Health Care Workers Face Increasing Mental Health Challenges

COVID-19 has had an impact on the lives of everyone, but it has had more of a dramatic impact on some professions more than others. Among the hardest-hit groups are health care workers. Even in ordinary times, health care workers have to deal with significant stressors, but the pandemic has placed extraordinary demands on most of them. For example, studies from China have found that initial health care responders have experienced major increases in depression, anxiety, insomnia and the fear of workplace violence.

With the unrelenting stress of the pandemic continuing for the ongoing future, the mental pressure and demands on health care workers may only get higher. That makes addressing and treating mental health issues critical for these workers. Though because of the stigma around these issues, they may be hesitant to seek help.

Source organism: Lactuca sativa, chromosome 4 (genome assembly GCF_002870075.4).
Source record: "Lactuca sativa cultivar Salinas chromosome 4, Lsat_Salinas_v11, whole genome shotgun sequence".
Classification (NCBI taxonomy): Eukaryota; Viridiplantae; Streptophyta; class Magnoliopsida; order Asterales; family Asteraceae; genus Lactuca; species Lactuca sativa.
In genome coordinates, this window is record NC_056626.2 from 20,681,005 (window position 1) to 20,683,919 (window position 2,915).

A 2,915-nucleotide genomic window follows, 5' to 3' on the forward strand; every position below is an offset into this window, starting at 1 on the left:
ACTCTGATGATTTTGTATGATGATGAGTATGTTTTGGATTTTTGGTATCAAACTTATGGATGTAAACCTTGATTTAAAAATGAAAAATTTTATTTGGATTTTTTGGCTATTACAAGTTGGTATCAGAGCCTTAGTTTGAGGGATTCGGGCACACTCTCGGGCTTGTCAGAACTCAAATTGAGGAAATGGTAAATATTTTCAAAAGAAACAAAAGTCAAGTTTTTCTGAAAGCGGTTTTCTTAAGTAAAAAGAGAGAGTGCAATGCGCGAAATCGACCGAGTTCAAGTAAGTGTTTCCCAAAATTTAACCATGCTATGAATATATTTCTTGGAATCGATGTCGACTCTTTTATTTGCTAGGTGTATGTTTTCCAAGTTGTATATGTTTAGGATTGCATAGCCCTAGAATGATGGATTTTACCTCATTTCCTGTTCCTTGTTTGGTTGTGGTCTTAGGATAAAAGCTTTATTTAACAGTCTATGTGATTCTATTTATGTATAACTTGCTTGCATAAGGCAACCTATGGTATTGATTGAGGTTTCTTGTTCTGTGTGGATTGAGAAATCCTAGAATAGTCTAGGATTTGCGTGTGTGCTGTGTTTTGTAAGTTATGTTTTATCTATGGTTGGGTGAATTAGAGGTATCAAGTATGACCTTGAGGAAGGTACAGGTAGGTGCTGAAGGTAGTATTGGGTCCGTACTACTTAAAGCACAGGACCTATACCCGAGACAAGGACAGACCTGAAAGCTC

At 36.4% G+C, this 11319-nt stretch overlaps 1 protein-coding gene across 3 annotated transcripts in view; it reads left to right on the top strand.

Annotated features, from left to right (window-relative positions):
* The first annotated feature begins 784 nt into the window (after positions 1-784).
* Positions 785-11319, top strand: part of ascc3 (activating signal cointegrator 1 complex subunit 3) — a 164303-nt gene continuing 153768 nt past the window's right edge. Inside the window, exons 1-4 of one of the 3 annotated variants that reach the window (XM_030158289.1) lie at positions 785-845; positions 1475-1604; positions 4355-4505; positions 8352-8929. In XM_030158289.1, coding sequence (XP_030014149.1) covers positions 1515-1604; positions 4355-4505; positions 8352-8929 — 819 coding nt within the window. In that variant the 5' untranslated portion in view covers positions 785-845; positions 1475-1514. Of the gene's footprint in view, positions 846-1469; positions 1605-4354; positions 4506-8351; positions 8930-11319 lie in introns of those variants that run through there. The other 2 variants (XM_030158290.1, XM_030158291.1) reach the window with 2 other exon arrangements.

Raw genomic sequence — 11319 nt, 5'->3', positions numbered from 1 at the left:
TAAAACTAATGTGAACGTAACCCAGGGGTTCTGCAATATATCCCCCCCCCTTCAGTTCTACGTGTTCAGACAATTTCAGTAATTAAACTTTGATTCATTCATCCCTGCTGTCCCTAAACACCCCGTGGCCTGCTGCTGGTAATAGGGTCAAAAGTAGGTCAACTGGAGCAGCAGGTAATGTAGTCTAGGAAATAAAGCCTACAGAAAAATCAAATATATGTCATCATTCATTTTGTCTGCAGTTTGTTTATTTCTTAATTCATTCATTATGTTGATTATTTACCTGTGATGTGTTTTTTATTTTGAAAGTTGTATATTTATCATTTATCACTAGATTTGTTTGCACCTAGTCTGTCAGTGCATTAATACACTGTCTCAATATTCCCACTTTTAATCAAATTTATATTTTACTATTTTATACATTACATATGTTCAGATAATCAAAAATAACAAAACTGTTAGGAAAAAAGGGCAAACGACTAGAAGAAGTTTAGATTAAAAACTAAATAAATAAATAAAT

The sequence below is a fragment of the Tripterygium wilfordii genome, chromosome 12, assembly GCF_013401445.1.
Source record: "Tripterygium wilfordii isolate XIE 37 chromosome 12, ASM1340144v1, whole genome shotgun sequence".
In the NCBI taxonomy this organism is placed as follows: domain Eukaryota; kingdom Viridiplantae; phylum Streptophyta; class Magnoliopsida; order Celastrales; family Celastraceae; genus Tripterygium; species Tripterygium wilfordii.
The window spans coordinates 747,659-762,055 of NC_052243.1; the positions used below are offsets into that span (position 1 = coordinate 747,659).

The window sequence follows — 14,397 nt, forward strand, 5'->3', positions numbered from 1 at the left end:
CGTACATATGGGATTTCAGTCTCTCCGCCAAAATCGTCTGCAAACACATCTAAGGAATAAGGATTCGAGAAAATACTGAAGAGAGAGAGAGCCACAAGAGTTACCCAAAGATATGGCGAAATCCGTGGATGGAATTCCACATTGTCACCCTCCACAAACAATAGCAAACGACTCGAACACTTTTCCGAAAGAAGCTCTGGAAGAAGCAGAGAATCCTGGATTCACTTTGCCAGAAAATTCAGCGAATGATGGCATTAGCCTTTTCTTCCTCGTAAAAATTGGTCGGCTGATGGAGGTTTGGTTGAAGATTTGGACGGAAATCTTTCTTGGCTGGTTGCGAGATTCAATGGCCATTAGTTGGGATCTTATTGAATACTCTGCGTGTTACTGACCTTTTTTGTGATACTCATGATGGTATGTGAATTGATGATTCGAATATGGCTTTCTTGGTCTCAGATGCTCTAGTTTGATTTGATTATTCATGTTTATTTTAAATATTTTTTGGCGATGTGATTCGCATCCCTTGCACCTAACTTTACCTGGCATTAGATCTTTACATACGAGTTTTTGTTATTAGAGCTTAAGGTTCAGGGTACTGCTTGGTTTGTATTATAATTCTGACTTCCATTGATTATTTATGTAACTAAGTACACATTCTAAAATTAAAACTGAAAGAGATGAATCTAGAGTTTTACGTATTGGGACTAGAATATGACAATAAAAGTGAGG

The first line of defense is to use strategies to manage and lessen the stress health care workers face. Measures to take could include prioritizing sleep, eating a nutritious diet and starting an exercise routine. Physical activity is a stress-reducer and mood-enhancer. Avoid turning to alcohol or drugs for stress management. Try reframing by focusing on what you are grateful for or mindfulness techniques to help reset your mood and outlook.

It’s important to recognize that it’s not only acceptable — but healthy — to ask for help if you’re struggling with mental health issues. The accompanying resource provides additional statistics about mental health in health care workers and potentially effective management techniques.

Graphic created by Mozzaz.